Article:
• Come to discussions prepared, having read or studied required material; explicitly draw on that preparation and other information known about the topic to explore ideas under discussion.
      • Follow agreed-upon rules for discussions and carry out assigned roles.
      • Pose and respond to specific questions to clarify or follow up on information, and make comments that contribute to the discussion and link to the remarks of others.
      • Review the key ideas expressed and explain their own ideas and understanding in light of the discussion.
    • SL.4.2. Paraphrase portions of a text read aloud or information presented in diverse media and formats, including visually, quantitatively, and orally.
    • SL.4.3. Identify the reasons and evidence a speaker provides to support particular points. 

    Discipline: Language Arts
    Domain: SL.4 Speaking and Listening
    Grade(s): Grade 4
    Cluster: Presentation of Knowledge and Ideas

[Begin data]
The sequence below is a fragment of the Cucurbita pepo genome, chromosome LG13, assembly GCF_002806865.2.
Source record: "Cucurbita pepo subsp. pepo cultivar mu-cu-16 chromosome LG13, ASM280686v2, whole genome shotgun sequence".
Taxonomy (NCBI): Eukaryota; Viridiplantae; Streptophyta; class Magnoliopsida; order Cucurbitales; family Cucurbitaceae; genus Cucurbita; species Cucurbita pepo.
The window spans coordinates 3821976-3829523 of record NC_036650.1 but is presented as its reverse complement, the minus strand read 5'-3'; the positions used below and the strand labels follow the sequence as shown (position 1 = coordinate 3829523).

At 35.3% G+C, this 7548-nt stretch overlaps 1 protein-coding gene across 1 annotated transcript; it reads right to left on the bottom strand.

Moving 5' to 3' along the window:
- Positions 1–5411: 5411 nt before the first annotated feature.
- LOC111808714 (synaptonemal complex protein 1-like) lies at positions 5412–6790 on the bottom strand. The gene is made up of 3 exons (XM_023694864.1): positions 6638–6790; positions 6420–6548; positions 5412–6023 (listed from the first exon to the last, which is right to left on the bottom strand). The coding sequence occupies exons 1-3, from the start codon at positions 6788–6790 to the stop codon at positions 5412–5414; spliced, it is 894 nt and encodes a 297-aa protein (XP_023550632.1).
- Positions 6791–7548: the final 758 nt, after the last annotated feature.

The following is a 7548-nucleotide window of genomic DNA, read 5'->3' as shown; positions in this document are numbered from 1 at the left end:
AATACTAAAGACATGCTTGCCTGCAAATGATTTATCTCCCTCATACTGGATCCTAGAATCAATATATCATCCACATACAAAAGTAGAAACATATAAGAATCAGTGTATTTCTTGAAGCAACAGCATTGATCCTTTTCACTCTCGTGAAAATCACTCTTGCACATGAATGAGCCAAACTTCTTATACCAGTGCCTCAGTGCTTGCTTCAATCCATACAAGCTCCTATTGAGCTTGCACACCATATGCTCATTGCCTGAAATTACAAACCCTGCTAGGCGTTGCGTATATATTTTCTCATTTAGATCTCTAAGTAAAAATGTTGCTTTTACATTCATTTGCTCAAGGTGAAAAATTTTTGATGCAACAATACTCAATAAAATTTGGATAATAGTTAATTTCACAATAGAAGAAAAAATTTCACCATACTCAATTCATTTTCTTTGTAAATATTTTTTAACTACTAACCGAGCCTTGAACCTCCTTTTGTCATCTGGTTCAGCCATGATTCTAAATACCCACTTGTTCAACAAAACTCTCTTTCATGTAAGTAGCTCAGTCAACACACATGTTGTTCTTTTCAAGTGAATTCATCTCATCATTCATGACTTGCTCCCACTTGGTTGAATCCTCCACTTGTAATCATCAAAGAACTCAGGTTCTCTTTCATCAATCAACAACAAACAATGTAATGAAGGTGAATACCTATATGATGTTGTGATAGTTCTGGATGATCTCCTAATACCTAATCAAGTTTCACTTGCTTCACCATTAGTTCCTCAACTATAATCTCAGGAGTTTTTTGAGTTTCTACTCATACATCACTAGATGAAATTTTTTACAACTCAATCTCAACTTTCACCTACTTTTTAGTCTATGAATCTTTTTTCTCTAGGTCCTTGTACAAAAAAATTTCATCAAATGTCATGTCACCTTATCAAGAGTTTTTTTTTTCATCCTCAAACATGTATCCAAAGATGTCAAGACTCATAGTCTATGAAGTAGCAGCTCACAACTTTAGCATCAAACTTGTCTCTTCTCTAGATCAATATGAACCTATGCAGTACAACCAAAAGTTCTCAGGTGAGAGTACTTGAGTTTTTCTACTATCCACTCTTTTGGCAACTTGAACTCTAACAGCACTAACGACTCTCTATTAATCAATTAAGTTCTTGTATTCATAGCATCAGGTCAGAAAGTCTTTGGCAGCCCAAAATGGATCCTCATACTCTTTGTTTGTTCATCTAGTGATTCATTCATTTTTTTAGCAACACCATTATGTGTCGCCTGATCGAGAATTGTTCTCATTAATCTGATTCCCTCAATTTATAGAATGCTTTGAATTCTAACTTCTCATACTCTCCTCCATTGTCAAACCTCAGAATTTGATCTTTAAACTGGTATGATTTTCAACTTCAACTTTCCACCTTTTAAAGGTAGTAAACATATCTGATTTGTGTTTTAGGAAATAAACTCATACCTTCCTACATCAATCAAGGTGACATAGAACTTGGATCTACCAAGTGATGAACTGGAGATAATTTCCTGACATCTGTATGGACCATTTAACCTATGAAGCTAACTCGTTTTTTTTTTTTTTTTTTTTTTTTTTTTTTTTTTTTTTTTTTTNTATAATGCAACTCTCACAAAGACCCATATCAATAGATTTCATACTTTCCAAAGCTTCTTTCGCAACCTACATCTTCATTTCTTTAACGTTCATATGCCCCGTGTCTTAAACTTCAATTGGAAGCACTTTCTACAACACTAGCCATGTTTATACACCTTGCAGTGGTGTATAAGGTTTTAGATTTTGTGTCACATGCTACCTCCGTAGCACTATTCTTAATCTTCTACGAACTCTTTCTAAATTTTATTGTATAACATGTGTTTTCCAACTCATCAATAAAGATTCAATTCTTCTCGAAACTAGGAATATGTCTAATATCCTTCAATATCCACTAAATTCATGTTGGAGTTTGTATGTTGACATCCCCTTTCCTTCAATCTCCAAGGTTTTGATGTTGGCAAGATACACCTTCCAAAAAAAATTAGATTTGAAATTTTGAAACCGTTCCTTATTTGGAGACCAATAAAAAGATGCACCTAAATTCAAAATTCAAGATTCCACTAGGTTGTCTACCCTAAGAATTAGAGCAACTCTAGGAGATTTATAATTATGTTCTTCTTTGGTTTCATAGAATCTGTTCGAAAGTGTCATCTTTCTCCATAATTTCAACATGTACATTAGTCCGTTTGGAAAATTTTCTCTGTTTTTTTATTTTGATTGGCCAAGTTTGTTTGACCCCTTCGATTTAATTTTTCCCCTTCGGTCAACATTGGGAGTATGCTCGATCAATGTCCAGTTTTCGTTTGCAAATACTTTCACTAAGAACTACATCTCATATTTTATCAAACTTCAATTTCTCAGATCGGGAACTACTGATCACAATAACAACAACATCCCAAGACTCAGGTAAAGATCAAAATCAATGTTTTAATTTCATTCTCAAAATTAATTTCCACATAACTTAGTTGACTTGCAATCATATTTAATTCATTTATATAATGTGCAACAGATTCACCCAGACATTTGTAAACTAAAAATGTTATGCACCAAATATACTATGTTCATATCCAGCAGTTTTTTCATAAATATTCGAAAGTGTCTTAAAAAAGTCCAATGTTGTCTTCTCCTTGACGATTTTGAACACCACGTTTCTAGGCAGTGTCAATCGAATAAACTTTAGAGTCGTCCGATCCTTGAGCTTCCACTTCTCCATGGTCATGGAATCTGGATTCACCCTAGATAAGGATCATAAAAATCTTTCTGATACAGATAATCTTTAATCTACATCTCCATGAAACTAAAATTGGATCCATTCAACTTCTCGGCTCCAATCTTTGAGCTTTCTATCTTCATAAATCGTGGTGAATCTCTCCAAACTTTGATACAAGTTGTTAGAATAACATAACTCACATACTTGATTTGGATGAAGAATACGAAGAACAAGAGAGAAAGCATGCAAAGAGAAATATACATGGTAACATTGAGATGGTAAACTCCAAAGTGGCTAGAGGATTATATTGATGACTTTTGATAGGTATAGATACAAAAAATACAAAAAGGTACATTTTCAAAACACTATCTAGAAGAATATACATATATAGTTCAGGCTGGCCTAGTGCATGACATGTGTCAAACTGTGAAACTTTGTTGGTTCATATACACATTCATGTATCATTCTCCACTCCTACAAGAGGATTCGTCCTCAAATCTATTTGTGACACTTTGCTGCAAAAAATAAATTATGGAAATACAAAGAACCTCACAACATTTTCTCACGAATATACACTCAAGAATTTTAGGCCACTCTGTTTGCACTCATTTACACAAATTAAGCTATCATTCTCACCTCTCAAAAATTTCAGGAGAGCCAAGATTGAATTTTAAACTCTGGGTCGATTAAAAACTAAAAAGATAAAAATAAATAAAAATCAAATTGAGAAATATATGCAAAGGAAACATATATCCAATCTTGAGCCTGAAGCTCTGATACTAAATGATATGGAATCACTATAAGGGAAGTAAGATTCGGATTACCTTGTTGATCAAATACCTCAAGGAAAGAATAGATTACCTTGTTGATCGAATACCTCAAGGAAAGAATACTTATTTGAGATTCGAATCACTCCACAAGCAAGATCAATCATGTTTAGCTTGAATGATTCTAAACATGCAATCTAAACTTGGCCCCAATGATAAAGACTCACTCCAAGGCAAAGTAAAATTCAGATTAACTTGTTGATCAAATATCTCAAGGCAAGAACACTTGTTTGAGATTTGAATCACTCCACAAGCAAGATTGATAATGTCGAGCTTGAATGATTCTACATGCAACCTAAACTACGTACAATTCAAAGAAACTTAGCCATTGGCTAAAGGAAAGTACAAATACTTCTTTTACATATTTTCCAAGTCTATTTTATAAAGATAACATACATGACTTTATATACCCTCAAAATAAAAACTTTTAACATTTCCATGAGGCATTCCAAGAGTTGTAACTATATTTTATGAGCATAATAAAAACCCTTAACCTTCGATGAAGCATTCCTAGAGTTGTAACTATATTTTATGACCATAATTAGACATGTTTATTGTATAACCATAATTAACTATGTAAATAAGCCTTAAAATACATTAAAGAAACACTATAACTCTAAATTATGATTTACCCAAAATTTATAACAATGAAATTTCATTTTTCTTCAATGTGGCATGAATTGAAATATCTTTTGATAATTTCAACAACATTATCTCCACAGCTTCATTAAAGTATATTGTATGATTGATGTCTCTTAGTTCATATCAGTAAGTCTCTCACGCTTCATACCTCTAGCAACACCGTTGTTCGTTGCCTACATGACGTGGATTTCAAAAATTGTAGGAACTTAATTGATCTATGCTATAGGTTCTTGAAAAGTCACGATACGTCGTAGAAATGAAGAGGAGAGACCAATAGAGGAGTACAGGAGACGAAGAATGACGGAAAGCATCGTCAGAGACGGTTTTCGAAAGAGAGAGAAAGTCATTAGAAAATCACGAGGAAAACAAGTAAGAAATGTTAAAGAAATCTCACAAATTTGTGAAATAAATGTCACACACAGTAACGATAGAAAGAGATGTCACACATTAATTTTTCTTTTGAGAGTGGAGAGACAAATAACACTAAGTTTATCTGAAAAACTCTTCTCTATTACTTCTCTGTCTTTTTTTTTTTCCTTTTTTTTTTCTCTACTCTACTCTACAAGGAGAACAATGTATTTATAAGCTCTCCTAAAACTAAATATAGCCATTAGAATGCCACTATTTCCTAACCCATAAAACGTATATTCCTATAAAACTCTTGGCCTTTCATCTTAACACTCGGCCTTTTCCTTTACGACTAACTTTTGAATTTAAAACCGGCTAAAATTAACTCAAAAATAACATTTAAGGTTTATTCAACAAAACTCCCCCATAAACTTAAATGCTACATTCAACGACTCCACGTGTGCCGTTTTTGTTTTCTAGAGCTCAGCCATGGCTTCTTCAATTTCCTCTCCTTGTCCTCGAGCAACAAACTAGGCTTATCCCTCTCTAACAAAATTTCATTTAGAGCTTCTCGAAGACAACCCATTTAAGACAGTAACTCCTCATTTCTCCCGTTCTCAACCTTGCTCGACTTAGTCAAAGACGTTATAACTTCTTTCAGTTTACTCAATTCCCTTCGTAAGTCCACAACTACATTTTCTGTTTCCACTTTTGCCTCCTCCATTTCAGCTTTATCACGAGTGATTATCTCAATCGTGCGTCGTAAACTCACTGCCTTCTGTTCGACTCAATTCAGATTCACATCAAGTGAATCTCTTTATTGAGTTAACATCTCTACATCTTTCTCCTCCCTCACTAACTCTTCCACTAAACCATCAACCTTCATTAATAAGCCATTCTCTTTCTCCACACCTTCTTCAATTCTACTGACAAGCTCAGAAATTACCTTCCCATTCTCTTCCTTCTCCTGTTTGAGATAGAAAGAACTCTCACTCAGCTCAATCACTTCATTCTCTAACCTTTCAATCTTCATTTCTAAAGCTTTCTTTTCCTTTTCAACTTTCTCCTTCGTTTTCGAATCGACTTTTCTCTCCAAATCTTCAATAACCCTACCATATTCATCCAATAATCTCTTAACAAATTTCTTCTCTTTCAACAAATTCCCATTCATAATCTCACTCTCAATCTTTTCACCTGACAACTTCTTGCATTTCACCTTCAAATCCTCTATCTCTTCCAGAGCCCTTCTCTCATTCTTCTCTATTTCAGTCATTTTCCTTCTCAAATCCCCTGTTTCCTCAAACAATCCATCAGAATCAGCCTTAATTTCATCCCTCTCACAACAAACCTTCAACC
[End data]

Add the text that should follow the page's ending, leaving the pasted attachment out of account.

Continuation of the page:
Standards:

    • SL.4.4. Report on a topic or text, tell a story, or recount an experience in an organized manner, using appropriate facts and relevant, descriptive details to support main ideas or themes; speak clearly at an understandable pace.
    • SL.4.5. Add audio recordings and visual displays to presentations when appropriate to enhance the development of main ideas or themes.
    • SL.4.6. Differentiate between contexts that call for formal English (e.g., presenting ideas) and situations where informal discourse is appropriate (e.g., small-group discussion); use formal English when appropriate to task and situation. (See grade 4 Language standards 1 for specific expectations.)

    Discipline: Language Arts
    Domain: SL.6 Speaking and Listening
    Grade(s): Grade 4
    Cluster: Comprehension and Collaboration
    Standards:

    • SL.6.1. Engage effectively in a range of collaborative discussions (one-on-one, in groups, and teacher-led) with diverse partners on grade 6 topics, texts, and issues, building on others’ ideas and expressing their own clearly.
      • Come to discussions prepared, having read or studied required material; explicitly draw on that preparation by referring to evidence on the topic, text, or issue to probe and reflect on ideas under discussion.